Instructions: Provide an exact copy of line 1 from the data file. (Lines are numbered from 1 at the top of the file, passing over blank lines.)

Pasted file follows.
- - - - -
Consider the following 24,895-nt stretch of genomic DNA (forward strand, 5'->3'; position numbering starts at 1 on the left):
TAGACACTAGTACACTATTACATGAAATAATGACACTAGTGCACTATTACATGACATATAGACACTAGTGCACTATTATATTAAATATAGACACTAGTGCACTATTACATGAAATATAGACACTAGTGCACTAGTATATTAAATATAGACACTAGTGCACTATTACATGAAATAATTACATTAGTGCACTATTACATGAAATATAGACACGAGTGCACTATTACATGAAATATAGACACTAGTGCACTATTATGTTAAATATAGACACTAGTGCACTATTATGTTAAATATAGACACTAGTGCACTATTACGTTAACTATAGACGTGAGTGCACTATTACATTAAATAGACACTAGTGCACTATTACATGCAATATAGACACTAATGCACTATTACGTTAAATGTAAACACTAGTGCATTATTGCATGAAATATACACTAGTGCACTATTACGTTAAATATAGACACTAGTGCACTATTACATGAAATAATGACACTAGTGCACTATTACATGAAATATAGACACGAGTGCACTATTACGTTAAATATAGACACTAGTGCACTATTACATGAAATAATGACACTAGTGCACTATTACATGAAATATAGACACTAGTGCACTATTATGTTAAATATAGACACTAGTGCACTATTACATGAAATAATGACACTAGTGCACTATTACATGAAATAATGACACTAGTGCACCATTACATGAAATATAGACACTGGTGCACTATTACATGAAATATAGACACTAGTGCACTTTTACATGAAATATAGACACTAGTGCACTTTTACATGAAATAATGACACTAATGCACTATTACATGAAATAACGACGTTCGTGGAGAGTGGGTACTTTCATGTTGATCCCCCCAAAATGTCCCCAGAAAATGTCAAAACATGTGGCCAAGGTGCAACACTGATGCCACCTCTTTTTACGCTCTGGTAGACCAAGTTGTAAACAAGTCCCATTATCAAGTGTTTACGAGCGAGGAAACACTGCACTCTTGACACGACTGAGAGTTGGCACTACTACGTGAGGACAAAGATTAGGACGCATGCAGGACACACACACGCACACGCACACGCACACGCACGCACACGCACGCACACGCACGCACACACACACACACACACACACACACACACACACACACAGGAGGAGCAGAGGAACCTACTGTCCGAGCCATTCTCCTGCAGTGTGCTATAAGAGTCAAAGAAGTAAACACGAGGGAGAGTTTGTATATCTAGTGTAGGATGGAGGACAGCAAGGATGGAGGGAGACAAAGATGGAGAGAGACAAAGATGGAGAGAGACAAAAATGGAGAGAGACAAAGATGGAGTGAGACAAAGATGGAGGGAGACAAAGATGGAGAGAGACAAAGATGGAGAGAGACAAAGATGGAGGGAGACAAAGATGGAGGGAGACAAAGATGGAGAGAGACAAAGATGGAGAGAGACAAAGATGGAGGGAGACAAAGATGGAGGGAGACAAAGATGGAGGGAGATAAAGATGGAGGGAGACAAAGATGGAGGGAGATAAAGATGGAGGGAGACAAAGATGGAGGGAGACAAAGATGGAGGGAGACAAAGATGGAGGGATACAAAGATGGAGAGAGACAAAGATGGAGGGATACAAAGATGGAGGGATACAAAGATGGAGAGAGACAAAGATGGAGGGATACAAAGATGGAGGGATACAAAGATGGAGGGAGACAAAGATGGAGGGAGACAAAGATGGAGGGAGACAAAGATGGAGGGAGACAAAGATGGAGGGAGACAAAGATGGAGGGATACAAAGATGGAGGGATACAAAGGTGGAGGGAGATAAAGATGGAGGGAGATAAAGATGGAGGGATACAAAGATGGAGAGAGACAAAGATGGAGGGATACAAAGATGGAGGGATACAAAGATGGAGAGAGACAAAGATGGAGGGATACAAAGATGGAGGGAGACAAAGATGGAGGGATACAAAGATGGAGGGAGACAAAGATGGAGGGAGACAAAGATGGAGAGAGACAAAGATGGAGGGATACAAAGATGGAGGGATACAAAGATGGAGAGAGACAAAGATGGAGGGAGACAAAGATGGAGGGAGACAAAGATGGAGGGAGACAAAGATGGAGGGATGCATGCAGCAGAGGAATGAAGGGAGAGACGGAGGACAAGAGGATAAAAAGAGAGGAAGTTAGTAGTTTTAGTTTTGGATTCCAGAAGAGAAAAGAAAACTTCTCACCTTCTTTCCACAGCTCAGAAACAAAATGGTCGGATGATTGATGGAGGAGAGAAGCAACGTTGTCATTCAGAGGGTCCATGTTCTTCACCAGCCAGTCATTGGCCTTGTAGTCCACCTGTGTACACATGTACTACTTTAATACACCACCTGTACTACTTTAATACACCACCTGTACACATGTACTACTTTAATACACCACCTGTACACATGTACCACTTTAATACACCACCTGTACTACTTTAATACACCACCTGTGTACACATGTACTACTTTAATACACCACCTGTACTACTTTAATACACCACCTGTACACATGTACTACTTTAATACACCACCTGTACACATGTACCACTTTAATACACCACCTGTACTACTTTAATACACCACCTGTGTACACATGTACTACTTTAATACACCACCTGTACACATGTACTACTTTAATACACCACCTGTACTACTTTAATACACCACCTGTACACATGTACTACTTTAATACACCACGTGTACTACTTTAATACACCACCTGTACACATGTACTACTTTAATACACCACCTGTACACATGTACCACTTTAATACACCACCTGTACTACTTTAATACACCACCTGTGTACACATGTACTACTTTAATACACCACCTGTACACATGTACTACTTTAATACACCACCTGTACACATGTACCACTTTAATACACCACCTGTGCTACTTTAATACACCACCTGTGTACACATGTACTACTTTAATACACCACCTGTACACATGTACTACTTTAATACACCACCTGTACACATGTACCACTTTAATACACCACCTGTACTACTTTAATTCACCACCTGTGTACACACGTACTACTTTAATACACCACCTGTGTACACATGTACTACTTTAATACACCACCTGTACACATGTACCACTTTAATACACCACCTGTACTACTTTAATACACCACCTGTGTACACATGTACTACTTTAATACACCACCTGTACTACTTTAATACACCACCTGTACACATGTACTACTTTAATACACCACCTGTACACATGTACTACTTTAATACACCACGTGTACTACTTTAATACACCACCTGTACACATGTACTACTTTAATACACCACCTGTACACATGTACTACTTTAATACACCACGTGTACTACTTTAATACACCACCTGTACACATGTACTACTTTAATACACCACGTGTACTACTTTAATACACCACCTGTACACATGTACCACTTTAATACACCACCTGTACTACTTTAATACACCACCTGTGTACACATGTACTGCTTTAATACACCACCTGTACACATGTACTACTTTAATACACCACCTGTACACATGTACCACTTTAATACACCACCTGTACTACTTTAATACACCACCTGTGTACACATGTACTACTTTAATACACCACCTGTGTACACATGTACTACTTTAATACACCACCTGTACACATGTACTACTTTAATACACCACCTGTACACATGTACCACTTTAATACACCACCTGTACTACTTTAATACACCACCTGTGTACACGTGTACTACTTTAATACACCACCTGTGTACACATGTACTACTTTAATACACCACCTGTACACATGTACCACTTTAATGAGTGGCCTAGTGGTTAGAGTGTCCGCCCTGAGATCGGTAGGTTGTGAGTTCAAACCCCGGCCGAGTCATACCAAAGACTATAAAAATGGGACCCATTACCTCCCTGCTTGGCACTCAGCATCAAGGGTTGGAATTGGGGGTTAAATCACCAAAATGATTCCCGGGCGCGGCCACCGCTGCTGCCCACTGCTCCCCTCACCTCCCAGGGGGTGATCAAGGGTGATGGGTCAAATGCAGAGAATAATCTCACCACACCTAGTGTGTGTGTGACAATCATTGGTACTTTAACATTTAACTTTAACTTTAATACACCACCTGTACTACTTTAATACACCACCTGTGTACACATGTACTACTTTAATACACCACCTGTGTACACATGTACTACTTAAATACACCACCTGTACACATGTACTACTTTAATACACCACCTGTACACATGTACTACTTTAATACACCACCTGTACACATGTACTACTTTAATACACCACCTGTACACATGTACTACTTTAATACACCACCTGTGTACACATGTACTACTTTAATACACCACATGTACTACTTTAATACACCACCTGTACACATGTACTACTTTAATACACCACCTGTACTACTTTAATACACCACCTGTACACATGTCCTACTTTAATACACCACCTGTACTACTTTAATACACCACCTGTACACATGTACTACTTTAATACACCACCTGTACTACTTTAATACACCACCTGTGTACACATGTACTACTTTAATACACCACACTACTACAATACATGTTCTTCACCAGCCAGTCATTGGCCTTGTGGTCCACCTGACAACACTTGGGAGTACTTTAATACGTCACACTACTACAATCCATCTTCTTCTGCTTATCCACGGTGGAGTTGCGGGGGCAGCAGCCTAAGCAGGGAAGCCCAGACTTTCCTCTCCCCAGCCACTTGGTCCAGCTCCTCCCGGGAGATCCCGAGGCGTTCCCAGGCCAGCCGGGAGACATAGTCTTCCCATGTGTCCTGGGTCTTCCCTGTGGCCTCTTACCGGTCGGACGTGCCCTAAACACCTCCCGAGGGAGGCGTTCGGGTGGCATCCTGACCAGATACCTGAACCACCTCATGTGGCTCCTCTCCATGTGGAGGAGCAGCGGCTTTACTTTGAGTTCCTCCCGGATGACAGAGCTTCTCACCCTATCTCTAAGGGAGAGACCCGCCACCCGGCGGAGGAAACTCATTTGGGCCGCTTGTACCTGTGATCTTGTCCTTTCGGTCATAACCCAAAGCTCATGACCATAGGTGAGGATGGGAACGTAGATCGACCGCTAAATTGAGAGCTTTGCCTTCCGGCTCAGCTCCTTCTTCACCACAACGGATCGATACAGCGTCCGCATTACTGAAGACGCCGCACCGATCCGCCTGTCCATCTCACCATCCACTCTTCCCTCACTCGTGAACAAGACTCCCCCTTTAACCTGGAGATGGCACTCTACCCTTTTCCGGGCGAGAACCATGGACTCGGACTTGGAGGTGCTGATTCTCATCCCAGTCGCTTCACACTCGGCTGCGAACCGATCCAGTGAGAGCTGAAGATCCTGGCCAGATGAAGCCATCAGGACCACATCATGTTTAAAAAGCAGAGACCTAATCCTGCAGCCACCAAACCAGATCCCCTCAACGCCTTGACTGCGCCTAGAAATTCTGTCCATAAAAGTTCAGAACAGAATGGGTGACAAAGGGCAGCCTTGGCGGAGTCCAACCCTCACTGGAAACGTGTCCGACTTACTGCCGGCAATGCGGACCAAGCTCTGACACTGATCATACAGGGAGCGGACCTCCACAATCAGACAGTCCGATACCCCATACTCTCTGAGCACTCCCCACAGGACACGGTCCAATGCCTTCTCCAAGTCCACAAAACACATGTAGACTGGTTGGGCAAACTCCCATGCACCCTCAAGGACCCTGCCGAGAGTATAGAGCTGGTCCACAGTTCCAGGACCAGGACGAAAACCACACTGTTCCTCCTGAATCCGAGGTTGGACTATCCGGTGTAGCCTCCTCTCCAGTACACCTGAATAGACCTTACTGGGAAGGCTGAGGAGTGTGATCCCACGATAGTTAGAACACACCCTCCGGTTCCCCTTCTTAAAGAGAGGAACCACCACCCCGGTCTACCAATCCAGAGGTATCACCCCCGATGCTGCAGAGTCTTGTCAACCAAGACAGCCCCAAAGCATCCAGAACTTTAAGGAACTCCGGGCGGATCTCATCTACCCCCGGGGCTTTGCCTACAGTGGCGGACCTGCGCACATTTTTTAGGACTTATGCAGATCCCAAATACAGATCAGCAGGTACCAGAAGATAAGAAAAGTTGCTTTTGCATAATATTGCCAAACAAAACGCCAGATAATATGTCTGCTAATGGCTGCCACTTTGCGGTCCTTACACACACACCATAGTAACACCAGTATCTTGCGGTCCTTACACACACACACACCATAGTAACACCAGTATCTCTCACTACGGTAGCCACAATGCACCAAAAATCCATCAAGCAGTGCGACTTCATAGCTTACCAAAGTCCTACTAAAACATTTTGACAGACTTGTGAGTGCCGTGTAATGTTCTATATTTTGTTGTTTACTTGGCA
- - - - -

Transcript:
Consider the following 24,895-nt stretch of genomic DNA (forward strand, 5'->3'; position numbering starts at 1 on the left):